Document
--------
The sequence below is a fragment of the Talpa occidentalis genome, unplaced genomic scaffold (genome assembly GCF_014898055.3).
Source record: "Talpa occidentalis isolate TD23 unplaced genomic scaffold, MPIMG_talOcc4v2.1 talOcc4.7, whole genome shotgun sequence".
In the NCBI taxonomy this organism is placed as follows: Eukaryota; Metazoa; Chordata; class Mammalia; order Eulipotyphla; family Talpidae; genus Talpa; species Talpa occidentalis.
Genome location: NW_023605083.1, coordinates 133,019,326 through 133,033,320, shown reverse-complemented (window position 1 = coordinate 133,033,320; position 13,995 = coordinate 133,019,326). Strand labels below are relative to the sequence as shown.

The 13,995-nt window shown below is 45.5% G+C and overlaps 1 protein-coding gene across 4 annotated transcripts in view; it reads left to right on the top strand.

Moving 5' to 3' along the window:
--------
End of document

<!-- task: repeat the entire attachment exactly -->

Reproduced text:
The sequence below is a fragment of the Talpa occidentalis genome, unplaced genomic scaffold (genome assembly GCF_014898055.3).
Source record: "Talpa occidentalis isolate TD23 unplaced genomic scaffold, MPIMG_talOcc4v2.1 talOcc4.7, whole genome shotgun sequence".
In the NCBI taxonomy this organism is placed as follows: Eukaryota; Metazoa; Chordata; class Mammalia; order Eulipotyphla; family Talpidae; genus Talpa; species Talpa occidentalis.
Genome location: NW_023605083.1, coordinates 133,019,326 through 133,033,320, shown reverse-complemented (window position 1 = coordinate 133,033,320; position 13,995 = coordinate 133,019,326). Strand labels below are relative to the sequence as shown.

The 13,995-nt window shown below is 45.5% G+C and overlaps 1 protein-coding gene across 4 annotated transcripts in view; it reads left to right on the top strand.

Moving 5' to 3' along the window: